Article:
“I take groups of people, usually around 12 of them, to teach them all about the tide, dangers and safety, but also what can be found and how it works. The local history and geology are an important part of the courses, as well as the links between low and high tides.”

In recent years, Craig – who also has a YouTube channel – has noticed an increased interest in coastal foraging and thinks it is due to people wanting to “get back outside to rediscover what we lost in the past”. His own interest in coastal foraging began when he went on beach walks along the “extremely varied” South Pembrokeshire and Carmarthenshire coastline with his dad, Peter, 85, and his two younger brothers Branden and Dean – though he wasn’t interested in finding food to begin with.

He said: “I would always pick up copper. My father would leave me and my brothers alone to have a bit of fun in the rockpools.

“We’d just find things and research what they were. We didn’t have a clue, but we picked things up, researched them and tried to find out what every single thing was. I loved it.”

Craig passed his passion on to his own children and sometimes his two sons, Anthony, 35, and Dafydd, 22, help him with bigger courses or go foraging with him. He said: “It’s very interesting and quite satisfying to pass the knowledge on, and to my grandchildren as well, which are six so far.”

At one stage Craig kept aquariums with sea anemones or jelly fish in his office at home, to display the things he found on the coast.

He said: “There were various types or fish, corals, octopus, crabs, prawns – it was a rockpool at home. I stopped because the room was commandeered by my sons for video games!”

Razor clams are one of the best finds, Craig said (PA Real Life)

Craig’s courses have attracted people from all over the world – from Hong Kong, India, Australia, South Africa, Norway and Germany. The majority of his course participants are from England, and he estimated around 10% are from Wales.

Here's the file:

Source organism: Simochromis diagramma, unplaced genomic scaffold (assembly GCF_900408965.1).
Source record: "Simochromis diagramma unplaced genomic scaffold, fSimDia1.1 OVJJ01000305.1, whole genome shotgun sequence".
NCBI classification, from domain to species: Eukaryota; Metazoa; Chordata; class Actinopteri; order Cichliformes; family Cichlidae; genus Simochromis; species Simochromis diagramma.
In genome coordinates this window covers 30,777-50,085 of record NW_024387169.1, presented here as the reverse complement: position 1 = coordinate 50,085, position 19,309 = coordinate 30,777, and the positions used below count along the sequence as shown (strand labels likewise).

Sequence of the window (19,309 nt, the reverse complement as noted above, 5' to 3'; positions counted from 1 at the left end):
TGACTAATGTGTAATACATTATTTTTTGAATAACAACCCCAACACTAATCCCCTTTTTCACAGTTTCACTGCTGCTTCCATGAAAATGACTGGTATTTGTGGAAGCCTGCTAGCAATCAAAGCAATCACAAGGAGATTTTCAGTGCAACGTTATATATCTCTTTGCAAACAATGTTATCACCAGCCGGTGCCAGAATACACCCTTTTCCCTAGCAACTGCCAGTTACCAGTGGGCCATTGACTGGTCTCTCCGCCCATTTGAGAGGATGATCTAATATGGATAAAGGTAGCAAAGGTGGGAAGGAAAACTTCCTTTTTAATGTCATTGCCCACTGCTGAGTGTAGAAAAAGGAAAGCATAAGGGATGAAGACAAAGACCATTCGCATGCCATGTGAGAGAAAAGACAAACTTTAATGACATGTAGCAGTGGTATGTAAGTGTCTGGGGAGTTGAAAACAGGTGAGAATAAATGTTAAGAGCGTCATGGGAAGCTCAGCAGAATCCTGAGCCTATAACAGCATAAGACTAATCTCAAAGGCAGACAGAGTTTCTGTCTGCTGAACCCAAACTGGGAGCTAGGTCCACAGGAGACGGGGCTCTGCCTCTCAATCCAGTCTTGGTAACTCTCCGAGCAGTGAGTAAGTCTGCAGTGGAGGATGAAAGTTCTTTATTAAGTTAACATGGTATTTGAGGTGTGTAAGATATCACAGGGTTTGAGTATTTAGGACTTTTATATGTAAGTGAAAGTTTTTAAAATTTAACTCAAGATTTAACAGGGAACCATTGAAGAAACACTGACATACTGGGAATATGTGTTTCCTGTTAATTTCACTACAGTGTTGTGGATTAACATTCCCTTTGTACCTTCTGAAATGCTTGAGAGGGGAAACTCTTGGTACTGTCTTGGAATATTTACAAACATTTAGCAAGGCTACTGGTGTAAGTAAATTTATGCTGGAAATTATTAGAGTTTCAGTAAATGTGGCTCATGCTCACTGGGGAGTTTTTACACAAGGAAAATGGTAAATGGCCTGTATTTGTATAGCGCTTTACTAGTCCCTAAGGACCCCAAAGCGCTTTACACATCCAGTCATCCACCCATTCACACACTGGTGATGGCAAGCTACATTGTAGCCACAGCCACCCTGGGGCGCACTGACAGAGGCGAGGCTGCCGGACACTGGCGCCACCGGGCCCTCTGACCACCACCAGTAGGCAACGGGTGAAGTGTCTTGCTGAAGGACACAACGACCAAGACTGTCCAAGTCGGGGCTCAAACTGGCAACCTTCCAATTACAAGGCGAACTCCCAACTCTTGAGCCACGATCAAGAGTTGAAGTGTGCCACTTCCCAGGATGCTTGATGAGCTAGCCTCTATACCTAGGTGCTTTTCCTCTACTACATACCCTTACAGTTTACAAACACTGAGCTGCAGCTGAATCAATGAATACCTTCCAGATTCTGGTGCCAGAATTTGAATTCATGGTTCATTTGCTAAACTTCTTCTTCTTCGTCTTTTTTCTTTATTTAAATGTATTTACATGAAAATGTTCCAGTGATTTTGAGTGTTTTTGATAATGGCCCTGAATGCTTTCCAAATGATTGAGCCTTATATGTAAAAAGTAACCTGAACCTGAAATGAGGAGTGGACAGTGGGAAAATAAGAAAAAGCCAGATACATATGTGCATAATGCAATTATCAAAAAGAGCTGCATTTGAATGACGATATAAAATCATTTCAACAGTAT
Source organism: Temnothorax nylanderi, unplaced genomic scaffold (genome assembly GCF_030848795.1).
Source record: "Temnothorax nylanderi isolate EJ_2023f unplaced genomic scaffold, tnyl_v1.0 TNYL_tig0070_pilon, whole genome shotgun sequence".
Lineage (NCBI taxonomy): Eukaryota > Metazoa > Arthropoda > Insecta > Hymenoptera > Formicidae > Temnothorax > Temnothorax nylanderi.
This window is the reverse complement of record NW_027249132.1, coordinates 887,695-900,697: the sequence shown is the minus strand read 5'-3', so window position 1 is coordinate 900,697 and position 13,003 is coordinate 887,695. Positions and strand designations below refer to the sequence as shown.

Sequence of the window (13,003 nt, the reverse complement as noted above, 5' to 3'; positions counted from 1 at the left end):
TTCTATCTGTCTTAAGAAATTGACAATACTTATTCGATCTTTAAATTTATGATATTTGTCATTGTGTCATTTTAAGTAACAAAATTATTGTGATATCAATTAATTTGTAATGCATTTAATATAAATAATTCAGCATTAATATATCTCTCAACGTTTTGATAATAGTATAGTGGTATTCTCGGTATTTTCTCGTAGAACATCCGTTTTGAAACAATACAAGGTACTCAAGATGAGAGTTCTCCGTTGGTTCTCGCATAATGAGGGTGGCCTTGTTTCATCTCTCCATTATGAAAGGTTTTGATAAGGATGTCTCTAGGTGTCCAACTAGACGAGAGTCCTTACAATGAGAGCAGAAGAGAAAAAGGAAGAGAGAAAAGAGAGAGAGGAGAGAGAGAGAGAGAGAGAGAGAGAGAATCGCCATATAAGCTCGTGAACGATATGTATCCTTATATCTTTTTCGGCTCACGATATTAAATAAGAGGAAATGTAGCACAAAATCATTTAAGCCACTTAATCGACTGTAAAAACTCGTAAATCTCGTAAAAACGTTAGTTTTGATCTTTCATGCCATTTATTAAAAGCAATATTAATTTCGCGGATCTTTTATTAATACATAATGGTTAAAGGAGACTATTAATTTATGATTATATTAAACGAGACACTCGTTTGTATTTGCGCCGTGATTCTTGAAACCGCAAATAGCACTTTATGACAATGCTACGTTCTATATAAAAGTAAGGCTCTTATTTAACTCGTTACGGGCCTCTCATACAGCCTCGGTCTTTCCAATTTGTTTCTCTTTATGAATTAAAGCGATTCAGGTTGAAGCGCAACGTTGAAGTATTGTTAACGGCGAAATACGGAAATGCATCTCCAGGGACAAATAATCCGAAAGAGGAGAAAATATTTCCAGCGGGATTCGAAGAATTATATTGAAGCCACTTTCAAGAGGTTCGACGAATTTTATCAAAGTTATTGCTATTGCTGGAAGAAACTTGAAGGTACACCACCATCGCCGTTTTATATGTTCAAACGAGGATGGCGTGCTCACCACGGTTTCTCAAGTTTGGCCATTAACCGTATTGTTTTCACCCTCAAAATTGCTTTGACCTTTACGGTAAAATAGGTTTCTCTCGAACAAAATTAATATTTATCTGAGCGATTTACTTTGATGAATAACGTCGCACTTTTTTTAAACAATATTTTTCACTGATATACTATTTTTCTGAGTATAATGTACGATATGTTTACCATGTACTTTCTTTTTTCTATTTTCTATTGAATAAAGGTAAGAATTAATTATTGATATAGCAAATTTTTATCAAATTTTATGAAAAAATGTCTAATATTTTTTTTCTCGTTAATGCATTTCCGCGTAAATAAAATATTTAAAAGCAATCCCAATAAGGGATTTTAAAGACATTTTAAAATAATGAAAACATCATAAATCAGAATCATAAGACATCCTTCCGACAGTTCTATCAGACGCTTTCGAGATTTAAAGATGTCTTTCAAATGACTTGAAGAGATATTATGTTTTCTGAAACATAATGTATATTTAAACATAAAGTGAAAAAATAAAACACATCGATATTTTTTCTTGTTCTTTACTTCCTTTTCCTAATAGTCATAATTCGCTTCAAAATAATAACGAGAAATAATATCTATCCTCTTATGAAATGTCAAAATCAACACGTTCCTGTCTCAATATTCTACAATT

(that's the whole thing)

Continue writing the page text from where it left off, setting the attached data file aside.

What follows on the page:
“Just last week, someone flew out from the US just for the coastal foraging course,” Craig said. “It’s quite humbling, that people come such a long way. Most people only attend the course once, but some people come three or four times.”

And after a day’s foraging is done, he shows his students how to turn their finds into delicious meals. “It’s all cooked in front of them and you’re going through a step-by-step system,” he said.

“As part of the course, you teach them all about food safety – for example not eating anything that’s dead, so getting clams from under the sand rather than those on top – and water quality, which determines what process the collected food needs to go through.”

To find out more, visit

Craig’s recipe for a coastal foraging meal…

My ‘standard’ cooking method is:

1) Stir fry wild garlic bulbs, rock samphire and some dulse seaweed, which we forage during the course, in unsalted Shirgar Carmarthenshire butter.

2) Prepare the foraged items which can include, oysters, cockles, mussels, razor clams, soft shell clams, prawns, shrimps, by checking them, washing off any sand etc.

3) Humanely dispatch any crabs – that could be velvet swimming crabs, brown crabs or, if we are very lucky, lobsters.

4) Place the seafood in the stir fry with a little water.

5) Add some edible wildflowers and some other sea herbs on top and let the juices and butter bubble and steam through for around 10 minutes.

6) Once everything is cooked, serve in bowls with the resulting broth/sauce on the beach-yum!”